contact between the mouth of one person and the genitals or anus of another, (C) genital
or anal penetration with any object with intent to abuse, humiliate, harass, degrade, or
arouse or gratify the sexual desire of any person, or (D) the intentional touching, not
through clothing, of the genitals of a minor under 16 with intent to abuse, humiliate,
harass, degrade, or arouse or gratify the sexual desire of any person. See 18 U.S.C. §
2246(2)(A)-(D). But BOP’s proposed rule would count “any conduct of a sexual nature”
as sexually violent so long as it is accomplished by one of the enumerated means.
Fondling a sleeping adult on the train may be creepy or even criminal, but it is a far cry
from the sexual violence inherent in forcible rape. BOP’s proposed rule, however, makes
no such distinction – unlike the criminal provisions on which it is purportedly based.
Subpart (a)(5). In addition to the above, subpart (a)(5) of BOP’s proposed rule
expands upon § 2242(2)14 by including conduct of a sexual nature with a person who is
“mentally” incapable of declining participation. Cf. 18 U.S.C. § 2242(2)(B) (proscribing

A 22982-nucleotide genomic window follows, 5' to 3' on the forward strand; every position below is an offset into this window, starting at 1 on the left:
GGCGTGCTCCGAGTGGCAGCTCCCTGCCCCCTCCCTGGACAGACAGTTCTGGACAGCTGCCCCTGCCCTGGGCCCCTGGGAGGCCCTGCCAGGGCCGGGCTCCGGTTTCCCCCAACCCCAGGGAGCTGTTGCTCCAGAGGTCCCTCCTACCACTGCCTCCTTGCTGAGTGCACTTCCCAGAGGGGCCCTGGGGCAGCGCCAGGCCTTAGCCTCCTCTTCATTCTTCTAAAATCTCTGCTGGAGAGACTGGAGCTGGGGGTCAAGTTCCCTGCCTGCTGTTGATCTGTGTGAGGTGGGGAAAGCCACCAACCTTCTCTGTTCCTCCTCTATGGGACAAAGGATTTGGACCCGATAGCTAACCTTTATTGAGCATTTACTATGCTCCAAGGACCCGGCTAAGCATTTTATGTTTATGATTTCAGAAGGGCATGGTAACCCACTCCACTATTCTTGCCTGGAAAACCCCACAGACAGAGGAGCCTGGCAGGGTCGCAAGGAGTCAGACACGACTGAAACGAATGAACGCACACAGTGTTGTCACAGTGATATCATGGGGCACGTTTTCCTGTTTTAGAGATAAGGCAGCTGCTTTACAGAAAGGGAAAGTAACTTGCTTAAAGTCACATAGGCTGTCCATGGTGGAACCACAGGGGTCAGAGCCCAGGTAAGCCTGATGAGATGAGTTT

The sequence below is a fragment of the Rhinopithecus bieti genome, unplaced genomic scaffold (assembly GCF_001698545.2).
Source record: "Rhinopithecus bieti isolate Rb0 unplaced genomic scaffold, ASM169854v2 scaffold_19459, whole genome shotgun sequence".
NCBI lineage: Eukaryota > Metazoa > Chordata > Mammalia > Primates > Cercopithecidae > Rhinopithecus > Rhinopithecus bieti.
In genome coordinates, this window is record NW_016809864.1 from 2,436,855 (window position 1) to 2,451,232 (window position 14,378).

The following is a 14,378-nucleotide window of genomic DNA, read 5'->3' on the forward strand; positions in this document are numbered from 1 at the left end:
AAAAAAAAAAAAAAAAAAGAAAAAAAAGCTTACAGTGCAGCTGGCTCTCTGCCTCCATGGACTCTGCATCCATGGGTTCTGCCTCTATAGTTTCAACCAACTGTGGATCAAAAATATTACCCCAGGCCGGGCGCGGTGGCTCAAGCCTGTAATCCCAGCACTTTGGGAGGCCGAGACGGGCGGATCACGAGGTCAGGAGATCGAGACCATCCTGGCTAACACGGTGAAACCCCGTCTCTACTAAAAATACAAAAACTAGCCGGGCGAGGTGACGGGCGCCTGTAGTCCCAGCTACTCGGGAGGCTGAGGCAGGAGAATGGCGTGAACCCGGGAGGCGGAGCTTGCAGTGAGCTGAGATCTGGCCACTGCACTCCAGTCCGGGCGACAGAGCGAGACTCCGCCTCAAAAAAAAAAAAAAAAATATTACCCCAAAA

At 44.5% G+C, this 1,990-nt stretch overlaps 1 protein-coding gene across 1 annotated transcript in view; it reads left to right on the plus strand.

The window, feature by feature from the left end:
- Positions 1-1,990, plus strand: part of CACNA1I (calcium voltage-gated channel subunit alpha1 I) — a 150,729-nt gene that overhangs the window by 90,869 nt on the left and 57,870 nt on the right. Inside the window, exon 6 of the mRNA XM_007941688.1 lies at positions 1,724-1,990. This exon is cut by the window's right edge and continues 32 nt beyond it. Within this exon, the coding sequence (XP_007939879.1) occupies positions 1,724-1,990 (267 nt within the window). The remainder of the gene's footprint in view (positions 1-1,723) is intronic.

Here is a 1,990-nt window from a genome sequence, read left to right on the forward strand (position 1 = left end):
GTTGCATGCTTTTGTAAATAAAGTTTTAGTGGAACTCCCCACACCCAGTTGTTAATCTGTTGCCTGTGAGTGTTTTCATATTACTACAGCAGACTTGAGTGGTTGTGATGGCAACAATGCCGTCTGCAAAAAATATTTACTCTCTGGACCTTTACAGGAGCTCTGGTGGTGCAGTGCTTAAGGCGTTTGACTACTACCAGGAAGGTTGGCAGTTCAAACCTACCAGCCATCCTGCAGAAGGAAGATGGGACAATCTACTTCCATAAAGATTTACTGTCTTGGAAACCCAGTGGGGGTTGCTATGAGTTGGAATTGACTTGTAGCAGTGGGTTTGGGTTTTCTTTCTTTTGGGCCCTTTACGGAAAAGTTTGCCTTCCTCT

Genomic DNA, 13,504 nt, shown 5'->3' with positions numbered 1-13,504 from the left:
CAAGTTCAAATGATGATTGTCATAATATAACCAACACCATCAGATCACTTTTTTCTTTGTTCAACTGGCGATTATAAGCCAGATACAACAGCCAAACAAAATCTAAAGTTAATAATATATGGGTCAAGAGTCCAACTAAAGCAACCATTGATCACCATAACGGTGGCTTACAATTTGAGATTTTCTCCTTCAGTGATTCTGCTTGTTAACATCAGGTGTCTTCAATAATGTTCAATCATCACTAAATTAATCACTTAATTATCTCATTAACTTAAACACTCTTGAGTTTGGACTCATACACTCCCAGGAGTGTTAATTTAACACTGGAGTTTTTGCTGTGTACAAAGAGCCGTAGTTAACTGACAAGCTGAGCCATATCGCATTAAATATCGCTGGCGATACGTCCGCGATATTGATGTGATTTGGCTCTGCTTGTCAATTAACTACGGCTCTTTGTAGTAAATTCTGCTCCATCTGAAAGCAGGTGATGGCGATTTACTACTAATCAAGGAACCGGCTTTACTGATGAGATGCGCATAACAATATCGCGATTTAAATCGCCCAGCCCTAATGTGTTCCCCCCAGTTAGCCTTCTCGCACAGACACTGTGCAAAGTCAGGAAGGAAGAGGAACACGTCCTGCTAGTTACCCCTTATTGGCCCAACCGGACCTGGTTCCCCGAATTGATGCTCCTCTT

engaging in a sexual act with a person who is “physically incapable of declining
participation”) (emphasis added). Here, again, the lack of any criminal conviction or

There is some support for basing the definition of “sexually violent conduct” on the conduct proscribed
by §§ 2241 and 2242. See 42 U.S.C. § 14071 (defining “sexually violent offense” to mean “any criminal
offense in a range of offenses specified by State law which is comparable to or which exceeds the range of
offenses encompassed by aggravated sexual abuse or sexual abuse (as described in sections 2241 and 2242
of Title 18 or as described in the State criminal code) or an offense that has as its elements engaging in